Shelli DeRobertis 9:19 p.m., May 22
The Quiet Riot documentary film partially shot at Ramona Mainstage on January 28, featuring San Diegan singer Mark Huff as their new frontman, will be released in early 2012. A YouTube trailer for Well Now You’re Here There’s No Way Back features Lita Ford, Rudy Sarzo, Eddie Trunk, Alice Cooper, Steven Adler, and Glenn Hughes. The film was written, produced, and directed by Regina Russell.
“I’ll know in a couple of weeks how my schedule is gonna roll for me,” said Huff in September 2010, shortly after he was announced as the new singer for Quiet Riot.
Original vocalist Kevin DuBrow died from a reported cocaine overdose in 2007.
With former members such as the late Randy Rhoads and star bassist Rudy Sarzo, Quiet Riot was the first metal band with a song in Billboard’s top five, a cover of Slade’s “Cum on Feel the Noize,” while their 1983 LP Metal Health was the first metal album to reach number one. Having last performed in 2007, founding drummer Frankie Banali reunited a latter-day version of the band this year, along with fellow former Rioters Chuck Wright (bass) and Alex Grossi (guitar).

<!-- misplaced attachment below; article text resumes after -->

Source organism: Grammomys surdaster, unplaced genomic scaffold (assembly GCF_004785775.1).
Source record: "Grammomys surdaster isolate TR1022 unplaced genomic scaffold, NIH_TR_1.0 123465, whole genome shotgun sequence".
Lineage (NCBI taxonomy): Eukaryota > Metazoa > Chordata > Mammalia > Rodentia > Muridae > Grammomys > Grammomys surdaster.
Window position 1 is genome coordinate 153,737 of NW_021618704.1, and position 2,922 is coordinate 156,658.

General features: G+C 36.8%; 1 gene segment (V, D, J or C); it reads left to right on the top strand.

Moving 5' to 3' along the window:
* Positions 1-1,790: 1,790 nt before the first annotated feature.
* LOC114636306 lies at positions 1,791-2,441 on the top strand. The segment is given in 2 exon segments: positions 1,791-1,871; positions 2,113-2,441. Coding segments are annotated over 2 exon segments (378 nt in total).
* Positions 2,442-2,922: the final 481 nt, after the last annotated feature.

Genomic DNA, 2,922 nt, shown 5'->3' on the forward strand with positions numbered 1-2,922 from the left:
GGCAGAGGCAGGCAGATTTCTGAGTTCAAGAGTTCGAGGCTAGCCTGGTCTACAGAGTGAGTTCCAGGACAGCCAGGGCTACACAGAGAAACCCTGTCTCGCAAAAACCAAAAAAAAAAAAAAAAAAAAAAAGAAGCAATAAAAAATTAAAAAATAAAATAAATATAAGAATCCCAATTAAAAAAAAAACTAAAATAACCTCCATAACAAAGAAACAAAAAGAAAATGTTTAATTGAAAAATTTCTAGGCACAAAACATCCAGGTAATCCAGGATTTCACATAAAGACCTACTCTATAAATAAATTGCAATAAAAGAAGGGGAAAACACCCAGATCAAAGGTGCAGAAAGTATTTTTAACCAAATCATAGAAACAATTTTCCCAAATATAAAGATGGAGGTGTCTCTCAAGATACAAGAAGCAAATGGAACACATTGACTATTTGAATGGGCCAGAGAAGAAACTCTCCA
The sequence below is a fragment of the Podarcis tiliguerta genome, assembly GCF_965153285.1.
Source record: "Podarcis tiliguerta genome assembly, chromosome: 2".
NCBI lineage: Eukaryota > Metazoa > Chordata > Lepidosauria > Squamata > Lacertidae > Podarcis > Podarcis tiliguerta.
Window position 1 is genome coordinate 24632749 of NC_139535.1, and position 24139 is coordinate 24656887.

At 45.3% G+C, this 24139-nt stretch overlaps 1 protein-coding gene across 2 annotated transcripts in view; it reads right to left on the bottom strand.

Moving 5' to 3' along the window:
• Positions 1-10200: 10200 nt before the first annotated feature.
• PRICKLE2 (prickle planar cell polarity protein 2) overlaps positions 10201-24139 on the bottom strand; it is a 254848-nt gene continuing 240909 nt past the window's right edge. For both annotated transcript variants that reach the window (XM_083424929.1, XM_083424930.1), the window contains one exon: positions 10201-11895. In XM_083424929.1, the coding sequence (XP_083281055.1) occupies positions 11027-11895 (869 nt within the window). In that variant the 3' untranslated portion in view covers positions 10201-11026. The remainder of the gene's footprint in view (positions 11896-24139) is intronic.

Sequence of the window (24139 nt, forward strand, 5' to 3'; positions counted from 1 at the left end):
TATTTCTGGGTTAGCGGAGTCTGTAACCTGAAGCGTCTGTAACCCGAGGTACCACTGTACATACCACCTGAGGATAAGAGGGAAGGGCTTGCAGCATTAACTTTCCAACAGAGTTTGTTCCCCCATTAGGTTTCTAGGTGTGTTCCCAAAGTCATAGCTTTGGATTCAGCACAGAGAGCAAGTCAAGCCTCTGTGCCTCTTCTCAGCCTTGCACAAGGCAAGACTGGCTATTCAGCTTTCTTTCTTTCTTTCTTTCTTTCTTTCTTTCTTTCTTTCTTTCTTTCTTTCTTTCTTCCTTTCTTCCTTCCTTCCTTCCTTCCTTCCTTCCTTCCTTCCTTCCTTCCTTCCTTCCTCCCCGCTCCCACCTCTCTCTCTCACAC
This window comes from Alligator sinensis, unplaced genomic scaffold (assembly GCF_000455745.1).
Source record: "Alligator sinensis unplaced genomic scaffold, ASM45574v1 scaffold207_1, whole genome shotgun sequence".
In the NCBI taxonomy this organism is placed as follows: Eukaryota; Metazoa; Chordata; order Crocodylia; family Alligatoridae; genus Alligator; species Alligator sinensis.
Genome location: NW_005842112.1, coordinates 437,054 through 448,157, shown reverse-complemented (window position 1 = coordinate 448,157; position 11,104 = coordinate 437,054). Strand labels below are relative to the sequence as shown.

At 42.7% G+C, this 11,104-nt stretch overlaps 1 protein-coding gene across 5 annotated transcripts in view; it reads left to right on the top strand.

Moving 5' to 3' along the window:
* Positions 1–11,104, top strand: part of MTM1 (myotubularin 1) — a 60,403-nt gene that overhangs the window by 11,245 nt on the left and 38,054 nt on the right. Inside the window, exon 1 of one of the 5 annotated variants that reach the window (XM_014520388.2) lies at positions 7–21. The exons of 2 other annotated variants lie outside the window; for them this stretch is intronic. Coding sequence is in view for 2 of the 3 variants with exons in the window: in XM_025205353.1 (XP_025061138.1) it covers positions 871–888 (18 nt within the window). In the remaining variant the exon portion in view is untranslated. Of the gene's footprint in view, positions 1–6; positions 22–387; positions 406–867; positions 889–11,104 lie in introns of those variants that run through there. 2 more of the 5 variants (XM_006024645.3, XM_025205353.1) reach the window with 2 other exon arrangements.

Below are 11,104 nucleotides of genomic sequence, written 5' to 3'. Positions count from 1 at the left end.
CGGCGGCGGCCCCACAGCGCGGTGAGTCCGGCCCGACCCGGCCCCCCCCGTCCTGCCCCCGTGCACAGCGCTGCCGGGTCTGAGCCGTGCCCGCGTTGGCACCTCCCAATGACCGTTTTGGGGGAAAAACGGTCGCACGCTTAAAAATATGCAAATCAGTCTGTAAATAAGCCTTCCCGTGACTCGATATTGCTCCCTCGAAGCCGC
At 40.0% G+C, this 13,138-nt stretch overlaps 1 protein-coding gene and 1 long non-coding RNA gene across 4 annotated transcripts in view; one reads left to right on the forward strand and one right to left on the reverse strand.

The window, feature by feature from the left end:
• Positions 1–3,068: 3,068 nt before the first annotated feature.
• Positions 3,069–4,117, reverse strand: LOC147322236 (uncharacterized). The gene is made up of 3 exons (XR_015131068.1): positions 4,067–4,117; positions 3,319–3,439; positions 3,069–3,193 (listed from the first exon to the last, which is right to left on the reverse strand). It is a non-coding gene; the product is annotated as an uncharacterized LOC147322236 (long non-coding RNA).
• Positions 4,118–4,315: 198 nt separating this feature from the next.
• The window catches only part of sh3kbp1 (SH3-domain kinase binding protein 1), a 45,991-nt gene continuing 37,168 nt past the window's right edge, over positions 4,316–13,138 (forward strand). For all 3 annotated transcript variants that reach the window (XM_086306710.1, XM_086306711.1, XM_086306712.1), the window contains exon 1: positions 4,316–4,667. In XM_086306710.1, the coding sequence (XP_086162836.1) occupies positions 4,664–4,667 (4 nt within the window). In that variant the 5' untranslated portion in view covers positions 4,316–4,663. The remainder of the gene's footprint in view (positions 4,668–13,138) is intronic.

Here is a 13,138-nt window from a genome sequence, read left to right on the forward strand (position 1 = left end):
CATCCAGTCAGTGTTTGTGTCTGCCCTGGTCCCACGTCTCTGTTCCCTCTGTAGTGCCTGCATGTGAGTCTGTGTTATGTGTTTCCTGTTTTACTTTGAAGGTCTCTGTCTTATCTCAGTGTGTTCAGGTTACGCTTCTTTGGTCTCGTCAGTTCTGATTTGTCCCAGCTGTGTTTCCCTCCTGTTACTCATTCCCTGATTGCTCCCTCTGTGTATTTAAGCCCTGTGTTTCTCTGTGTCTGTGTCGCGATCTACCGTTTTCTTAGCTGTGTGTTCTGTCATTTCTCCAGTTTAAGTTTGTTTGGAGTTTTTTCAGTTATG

Huff, 46, lives in Carlsbad and still maintains his day job as foreman for a house-painting company. “If you go to the official Quiet Riot [web]site, you can hear the rerecordings that I did for three of their hits. We did ‘Cum on Feel the Noize,’ ‘Slick Black Cadillac,’ and ‘Bang Your Head.’ It was awesome…. We recorded up in L.A.” According to the group’s website, the rerecordings are “not intended as replacements for the original versions. They will not be used for commercial exploitation.”
Huff and bassist-singer John Osmon left OU812 in 2010, though both still occasionally play with Deeper Purple. “We only do it a few times a year,” says Osmon, who doesn’t anticipate any scheduling conflicts. “Right now, even with Quiet Riot, they’re not out on tour yet.”
Regarding Huff’s new gig, Osmon says, “They announced it a couple of weeks ago, but he’s been working with them for a while.... Even when they had Kevin DuBrow...they were kind of playing smaller venues. I don’t know how cool it’s gonna end up. But, you know, at least he’ll be able to say that he sang with Quiet Riot.”
The documentary mainly follows QR drummer Frankie Banali. As a single soccer dad in the suburbs, his long hair and tattoos frighten the neighbors, but to other drummers he's a hero. His career took a major sideswipe when Dubrow died.
The film features home movies from Quiet Riot's heyday and today with Huff, as well as interviews with dozens of rock stars and, according to quietriotmovie.com, “a few surprise twists.”
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